Raylene Lewis


Raylene Lewis is a happily married Realtor. Her family is comprised of a loving husband, two children, a 5 year old boy and a 3 year old girl, 2 dogs, and a Parrot. Raylene has been selling realestate for the last 8 years with Century 21 and sold 123 property units in 2008. Raylene loves being a Realtor and a Mommy, and as such, she is constantly on a mission to get things done!

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Call: 979-218-2235

Raylene Lewis


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New College Station High School

This fall, the new College Station High School opens its doors to freshmen and sophomores. The expected number of freshmen and sophomore students at the new high school is between 650 and 725. This will make it the size of an average 3A high school. A grade will be added to the school each year until August 2014 when it will incorporate all four high school grades. The first graduating class from the new school will be the students who start this year as sophomores, the graduating class of 2015.

The high school will offer junior and senior level courses for the freshmen and sophomore students who are interested and qualified to take upper level courses. Advanced students needing certain courses will have those courses offered to them. For example, if a freshman or sophomore needs to take Spanish 4 or 5, the course will be available. In order for elective courses to be offered, a minimum student enrollment must be met, as is the case at A&M Consolidated High School. College Station High School will also offer Pre AP, Honors and AP courses to its students.

In addition to making as many courses as possible available to its students, College Station High School has set a high standard for its staff. Arrangements have been made to ensure that the new high school teachers and staff are equally matched with those at A&M Consolidated High School. Because Read the rest of this entry »

Posted by Susan Hilton | Discussion: 6 Comments »

?Aggie Athletes Represent Texas A&M University in the 2012 London Olympics

There has been plenty of excitement over the recent launch of the 2012 London Olympics. Over one billion people worldwide tuned in to watch the opening ceremonies in London on Friday, July 27th and even more are eager to watch the famous match ups of various athletes in the diverse Olympic competitions. However, there is a secondary enthusiasm for the start of these games in College Station, Texas. Thanks to the outstanding athletic programs at Texas A&M University, 23 Aggie athletes will be competing in various sports with several associated personal appearing in coaching positions, reporting, as well as to simply show support for the students representing such a great institution.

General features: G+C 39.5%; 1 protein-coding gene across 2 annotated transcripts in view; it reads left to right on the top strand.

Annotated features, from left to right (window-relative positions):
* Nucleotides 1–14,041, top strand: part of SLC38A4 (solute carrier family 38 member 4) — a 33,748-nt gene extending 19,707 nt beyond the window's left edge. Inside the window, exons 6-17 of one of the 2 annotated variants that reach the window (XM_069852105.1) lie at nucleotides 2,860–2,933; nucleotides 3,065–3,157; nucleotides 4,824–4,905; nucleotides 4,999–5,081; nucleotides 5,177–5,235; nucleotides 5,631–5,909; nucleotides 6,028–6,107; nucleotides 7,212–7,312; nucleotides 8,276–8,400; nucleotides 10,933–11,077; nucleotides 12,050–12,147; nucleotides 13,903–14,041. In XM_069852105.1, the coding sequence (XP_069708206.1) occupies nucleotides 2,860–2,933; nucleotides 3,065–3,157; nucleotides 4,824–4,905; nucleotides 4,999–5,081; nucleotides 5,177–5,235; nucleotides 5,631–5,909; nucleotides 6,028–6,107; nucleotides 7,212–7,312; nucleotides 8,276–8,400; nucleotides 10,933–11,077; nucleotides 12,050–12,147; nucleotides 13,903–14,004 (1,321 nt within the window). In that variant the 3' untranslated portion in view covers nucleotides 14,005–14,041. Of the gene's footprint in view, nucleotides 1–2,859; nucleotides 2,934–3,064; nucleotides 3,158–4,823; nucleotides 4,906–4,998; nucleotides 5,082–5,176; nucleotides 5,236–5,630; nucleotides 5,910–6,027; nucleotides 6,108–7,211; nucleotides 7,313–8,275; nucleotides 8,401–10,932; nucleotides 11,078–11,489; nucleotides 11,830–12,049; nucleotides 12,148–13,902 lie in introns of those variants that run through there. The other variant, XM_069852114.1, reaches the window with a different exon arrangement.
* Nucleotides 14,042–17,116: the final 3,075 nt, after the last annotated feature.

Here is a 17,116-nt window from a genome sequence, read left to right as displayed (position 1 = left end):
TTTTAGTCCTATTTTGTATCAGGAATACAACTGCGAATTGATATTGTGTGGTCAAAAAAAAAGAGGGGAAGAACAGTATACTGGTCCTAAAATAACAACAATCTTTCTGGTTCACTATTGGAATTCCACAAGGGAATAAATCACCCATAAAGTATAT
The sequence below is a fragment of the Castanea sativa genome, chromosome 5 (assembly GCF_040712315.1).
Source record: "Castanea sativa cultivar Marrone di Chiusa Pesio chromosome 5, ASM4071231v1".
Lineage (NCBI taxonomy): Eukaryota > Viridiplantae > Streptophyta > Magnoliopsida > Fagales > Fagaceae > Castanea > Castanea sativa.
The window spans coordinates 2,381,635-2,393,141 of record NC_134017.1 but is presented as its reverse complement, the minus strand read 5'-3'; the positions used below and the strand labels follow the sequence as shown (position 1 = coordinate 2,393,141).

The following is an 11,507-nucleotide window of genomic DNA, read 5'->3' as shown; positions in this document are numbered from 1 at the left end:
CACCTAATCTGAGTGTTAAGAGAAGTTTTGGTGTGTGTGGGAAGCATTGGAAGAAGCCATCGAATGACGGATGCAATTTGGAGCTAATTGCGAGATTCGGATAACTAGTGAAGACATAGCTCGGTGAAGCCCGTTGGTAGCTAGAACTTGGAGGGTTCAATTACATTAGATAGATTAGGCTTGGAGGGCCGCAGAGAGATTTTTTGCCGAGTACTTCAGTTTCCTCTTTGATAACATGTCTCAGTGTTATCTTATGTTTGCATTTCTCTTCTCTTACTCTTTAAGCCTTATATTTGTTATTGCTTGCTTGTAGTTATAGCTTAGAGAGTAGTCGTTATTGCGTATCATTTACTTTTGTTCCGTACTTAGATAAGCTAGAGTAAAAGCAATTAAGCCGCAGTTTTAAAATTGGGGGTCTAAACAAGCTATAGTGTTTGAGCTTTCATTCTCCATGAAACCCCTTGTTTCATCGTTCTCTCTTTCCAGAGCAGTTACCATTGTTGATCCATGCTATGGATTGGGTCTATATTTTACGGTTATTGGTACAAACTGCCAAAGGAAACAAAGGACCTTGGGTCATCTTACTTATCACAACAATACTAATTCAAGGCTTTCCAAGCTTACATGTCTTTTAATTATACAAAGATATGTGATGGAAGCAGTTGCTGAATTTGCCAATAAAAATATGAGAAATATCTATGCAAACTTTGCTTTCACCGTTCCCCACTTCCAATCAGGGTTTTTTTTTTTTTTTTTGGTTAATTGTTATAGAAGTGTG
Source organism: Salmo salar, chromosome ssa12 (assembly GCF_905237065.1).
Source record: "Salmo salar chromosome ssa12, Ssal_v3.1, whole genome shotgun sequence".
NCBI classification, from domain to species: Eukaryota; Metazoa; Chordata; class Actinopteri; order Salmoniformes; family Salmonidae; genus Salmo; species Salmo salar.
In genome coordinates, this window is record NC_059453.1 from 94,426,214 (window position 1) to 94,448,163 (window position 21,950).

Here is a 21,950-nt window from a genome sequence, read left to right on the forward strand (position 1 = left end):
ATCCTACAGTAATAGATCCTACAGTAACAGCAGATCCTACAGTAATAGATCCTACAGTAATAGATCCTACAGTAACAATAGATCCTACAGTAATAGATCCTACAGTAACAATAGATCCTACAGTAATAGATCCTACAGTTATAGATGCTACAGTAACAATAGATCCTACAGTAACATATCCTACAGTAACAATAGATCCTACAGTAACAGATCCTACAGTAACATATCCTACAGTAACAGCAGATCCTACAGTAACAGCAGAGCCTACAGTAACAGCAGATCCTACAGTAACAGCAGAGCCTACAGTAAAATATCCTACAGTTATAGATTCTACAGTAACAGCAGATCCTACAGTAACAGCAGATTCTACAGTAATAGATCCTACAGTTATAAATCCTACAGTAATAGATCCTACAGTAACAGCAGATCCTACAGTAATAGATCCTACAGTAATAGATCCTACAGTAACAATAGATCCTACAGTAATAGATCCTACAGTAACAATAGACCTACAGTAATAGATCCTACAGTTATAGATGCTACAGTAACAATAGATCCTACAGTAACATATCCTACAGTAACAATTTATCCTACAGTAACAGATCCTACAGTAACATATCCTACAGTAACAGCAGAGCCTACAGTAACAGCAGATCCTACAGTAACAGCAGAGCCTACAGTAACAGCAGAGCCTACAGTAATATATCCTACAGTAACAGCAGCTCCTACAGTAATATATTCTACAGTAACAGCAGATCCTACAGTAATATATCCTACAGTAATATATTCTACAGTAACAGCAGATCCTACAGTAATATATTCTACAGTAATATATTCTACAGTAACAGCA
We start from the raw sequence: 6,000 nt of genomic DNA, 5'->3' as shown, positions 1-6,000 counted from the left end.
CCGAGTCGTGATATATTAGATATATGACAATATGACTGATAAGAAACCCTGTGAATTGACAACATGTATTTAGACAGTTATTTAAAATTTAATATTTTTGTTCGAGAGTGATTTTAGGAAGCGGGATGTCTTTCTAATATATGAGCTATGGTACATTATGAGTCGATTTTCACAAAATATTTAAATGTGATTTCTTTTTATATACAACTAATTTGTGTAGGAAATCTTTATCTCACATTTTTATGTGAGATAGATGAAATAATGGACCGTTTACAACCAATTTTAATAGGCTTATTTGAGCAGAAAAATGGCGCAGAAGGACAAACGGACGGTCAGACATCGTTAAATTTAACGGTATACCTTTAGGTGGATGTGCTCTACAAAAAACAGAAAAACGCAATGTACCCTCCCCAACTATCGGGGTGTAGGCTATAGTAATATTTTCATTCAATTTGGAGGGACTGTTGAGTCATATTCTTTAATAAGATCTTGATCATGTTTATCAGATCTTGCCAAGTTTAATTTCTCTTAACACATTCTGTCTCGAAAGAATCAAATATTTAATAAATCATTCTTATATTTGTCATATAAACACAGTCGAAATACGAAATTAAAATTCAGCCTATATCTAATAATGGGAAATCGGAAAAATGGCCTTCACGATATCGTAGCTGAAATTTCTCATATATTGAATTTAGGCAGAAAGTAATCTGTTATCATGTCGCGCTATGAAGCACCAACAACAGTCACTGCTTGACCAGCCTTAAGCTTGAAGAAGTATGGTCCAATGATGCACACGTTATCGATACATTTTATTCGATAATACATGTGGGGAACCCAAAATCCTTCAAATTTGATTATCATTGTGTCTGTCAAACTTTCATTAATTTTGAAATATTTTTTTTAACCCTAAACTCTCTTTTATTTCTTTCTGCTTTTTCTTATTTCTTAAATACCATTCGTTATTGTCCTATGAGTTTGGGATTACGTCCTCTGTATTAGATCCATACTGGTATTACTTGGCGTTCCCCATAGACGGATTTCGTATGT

The twenty-three Aggie athletes that will be appearing in the London Olympics will be representing fourteen different nations. Among the list are Canada, Australia, Mexico, Jamaica, and the Bahamas: along with Estonia, Grenada, Trinidad & Tobago, Tonga, the US Virgin Islands, Lithuania, Croatia, and Zambia.

Fifteen of the twenty-three Aggies are women, outnumbering their Aggie male Olympians by almost twice as many. This reflects a national trend, as this is the first Olympics ever that the number of female Olympic athletes have outnumbered the population of the male athletes. However, Texas A&M’s proportion most likely has more to do with A&M’s outstanding women’s swimming and diving Read the rest of this entry »

Posted by Susan Hilton | Discussion: 2 Comments »

New Texas Regulations will affect Homeowners Associations

Homeowners Associations (HOAs) in the Brazos Valley are neighborhoods that have set certain rules, fees and conditions for homeowners. The lack of a regulation policy is primarily due to the independence of the Homeowners Association from the state of Texas. Unlike Florida or California, Texas law has very little regulation regarding Homeowners Associations throughout the state. This is changing, however, thanks to recent bills that were passed through the Texas Legislature meant to monitor the implementation of HOAs.

It is always possible as a Texan homeowner to live in a neighborhood that was not developed under the conditions of an HOA, or perhaps outside of residential living all together. Today, however, over 4.5 million Texans live in residential areas that are affected by or under the influence of Homeowners Associations. That is almost 20% of all Texan properties have been under the power of generally unregulated entities until this point. The recently passed bills through Texas Legislature have changed how HOAs will be governed, including their powers over particular penalties and foreclosures, and provide additional rights to homeowners concerning the use of their property.